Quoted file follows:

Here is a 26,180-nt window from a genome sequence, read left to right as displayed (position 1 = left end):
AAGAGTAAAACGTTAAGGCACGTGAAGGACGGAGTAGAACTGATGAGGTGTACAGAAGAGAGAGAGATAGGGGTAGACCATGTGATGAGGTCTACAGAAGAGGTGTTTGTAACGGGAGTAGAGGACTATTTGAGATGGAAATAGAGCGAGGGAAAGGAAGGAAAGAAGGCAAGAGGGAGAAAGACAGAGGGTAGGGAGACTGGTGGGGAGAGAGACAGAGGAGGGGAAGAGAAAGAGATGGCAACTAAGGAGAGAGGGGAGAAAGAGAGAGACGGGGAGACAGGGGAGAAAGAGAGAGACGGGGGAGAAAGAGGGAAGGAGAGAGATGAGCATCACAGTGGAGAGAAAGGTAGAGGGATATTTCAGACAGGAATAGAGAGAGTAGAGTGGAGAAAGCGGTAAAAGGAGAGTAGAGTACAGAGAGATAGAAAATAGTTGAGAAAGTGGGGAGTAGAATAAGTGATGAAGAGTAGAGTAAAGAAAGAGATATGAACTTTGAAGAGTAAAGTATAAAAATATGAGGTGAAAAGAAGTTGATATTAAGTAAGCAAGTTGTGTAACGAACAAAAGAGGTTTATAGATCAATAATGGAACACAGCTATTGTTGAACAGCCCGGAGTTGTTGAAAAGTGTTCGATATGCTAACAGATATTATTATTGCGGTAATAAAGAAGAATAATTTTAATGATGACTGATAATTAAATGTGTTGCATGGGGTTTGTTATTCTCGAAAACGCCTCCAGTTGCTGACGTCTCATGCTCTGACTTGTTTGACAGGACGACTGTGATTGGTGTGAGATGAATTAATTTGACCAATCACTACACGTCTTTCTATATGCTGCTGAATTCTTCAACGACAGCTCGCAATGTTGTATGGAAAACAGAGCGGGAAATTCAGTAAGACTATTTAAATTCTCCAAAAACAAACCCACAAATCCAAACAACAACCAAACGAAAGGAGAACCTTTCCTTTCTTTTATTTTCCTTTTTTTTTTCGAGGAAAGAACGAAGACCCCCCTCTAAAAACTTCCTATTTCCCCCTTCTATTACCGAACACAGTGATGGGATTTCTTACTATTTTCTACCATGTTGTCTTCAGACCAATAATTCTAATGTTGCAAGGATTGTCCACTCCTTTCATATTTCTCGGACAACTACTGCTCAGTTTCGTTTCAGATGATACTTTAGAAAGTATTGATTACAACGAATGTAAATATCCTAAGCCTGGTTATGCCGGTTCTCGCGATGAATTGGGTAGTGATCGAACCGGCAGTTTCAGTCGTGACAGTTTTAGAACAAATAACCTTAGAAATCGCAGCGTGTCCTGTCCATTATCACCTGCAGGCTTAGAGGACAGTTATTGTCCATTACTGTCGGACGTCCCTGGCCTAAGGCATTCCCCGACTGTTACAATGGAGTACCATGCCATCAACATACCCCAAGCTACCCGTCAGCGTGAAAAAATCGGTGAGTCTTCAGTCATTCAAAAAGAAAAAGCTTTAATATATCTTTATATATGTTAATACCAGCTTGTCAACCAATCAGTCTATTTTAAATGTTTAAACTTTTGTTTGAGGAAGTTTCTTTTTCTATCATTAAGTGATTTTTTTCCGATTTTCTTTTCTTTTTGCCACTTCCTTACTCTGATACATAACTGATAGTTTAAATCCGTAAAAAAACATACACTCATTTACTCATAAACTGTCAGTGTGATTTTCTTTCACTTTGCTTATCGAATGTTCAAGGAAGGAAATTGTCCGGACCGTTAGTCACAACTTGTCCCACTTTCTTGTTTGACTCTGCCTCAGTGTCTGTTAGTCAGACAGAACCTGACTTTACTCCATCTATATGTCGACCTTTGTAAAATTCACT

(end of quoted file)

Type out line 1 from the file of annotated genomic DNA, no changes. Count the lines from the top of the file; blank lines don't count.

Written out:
Here is a 26,180-nt window from a genome sequence, read left to right as displayed (position 1 = left end):